Transforming Nigeria into a corruption-free society and tackling her huge sociopolitical and economic problems is a difficult undertaken. But the reeducation of the entire population is appropriate. Simply setting up one million probe panels would not suffice. The welfare of the people should be addressed. However, I hope that the probes (which should not go on ad infinitum) would contribute to the process of building roads to the future where the rights of all Nigerians would be respected and protected. The present ruin of Nigeria is due to the fact that her finances have for many years been entrusted to criminals. Obviously, "if your captain [is] not an able [and virtuous] man the chances are you will be ruined" (Machiavelli 1999, p. 31). And the state, on its part, should show appreciation for the peoples' sacrifice and contribution to the development of the society. In other words, the workers should be re-humanized.


Aristotle, (with Harris Rackham and Stephen Watt, 1996); The Nicomachean Ethics, Wordsworth Classics, 1996.

Bates, Robert H. (1987);"The Politics of Agricultural Pricing in Sub-Saharan Africa;" In Zaki Ergs (1987 edited), African State in Transition, St. Martin's Press, New York, p.251.

Daily Graphic Accra, June 15, 1980, pp.4-5.

Etzioni, Amatai (September 1994); "On Restoring The Moral Voice: Virtue and Community Pressure," Current, September 1994.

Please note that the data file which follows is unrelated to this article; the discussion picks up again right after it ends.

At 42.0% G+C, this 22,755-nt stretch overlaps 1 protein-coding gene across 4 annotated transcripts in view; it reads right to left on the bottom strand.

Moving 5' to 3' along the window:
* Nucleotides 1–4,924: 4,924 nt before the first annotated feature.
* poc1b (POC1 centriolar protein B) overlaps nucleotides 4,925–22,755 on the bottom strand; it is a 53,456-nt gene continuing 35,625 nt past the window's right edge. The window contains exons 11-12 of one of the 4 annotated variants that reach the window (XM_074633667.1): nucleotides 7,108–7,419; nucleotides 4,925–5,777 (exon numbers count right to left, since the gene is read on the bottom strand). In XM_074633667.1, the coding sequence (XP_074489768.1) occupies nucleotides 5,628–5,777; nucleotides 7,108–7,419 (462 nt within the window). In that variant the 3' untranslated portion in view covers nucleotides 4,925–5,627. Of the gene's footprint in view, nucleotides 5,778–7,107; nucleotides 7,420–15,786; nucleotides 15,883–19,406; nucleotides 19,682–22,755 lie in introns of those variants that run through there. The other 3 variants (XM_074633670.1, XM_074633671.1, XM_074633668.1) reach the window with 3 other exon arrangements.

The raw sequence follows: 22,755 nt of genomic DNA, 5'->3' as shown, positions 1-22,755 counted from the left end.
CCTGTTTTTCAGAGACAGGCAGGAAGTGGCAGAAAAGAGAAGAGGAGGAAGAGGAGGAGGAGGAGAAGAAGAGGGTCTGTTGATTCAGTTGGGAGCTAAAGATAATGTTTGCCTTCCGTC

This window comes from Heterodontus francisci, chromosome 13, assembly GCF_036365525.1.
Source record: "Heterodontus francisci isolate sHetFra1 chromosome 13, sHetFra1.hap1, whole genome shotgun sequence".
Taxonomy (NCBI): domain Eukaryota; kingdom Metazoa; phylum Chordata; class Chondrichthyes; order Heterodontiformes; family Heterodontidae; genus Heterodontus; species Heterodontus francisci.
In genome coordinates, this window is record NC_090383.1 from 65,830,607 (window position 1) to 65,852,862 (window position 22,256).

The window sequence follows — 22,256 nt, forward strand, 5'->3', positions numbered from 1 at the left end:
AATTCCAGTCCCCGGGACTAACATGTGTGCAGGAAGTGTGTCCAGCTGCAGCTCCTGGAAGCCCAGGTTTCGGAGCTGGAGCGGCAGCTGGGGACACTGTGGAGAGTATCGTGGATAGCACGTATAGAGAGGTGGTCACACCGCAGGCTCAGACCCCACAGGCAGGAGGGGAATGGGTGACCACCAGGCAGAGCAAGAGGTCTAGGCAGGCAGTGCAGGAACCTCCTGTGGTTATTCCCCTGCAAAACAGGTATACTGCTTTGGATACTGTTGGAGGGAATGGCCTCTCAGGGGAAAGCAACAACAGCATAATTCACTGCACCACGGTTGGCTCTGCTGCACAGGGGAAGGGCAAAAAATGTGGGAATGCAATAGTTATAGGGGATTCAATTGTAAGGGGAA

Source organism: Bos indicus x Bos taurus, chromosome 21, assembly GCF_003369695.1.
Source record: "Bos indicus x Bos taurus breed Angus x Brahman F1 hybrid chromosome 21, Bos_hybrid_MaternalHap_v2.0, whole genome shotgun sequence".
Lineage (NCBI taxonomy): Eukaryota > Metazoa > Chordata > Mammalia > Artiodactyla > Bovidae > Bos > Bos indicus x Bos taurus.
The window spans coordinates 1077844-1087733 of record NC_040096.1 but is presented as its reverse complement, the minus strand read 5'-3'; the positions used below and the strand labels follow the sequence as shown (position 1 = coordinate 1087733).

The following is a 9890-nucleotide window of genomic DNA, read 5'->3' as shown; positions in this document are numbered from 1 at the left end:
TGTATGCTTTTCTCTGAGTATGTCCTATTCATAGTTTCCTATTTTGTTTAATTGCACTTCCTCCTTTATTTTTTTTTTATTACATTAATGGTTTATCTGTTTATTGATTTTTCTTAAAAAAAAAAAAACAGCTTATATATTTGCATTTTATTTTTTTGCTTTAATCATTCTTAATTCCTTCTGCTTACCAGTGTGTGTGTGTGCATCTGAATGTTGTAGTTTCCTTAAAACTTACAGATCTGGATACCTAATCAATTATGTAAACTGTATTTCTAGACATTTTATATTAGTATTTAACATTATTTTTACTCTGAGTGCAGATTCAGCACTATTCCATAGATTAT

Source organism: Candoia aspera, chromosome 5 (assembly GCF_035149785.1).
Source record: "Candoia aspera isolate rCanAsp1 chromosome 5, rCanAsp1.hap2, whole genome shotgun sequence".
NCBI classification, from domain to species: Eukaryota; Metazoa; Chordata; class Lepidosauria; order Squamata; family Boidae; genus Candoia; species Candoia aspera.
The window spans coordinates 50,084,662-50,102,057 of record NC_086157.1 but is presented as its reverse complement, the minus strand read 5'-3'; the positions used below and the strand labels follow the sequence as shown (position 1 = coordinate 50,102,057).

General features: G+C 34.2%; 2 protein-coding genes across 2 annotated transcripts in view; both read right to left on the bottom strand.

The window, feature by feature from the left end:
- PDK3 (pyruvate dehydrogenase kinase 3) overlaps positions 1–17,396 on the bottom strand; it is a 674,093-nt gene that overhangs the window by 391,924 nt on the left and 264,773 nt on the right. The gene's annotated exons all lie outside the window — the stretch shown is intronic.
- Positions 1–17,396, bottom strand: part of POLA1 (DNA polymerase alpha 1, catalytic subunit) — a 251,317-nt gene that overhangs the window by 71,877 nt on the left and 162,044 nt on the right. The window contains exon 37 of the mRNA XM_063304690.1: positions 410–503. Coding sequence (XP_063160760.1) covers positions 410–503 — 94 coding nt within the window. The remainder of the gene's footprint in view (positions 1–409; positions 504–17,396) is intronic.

Liebig, James E. (1990); Business Ethics: Profiles in Civic Virtue, Falcrum Pub., Golden , Colorado, 1990.

Machiavelli, Niccolo (1992); The Prince, Dover Thrift Edition, 1992.

Obasanjo, Olusegun (October 1, 1999); "Moral Foundations for our polity" (being national broadcast to the nation on the 39th anniversary of Nigerian Independence, October 1, 1999, as reported in the Guardian, October 1, 1999.

Rachels, James (1986); The Elements of Moral Philosophy, Temple University Press, Philadelphia, 1986.

Rousseau, Jean-Jacques (with translation by Christopher Betts 1994); The Social Contract, Oxford University Press, Oxford, New York, 1994.

Socrates, as reported by Plato in the Republic (ca. 390 BC).

Note: Victor Dike is the author of a recently published book:

Leadership, Democracy, and the Nigerian Economy: Lessons from The Past and Directions for the Future, The Lightning Press, Sacramento, 1999.
The book is marked for $20.00, and could be obtained by calling: (916) 688-9439; (916) 497-3418 (voice mail);
Mail to:
Box 232207, Sacramento, CA 95823

Victor Dike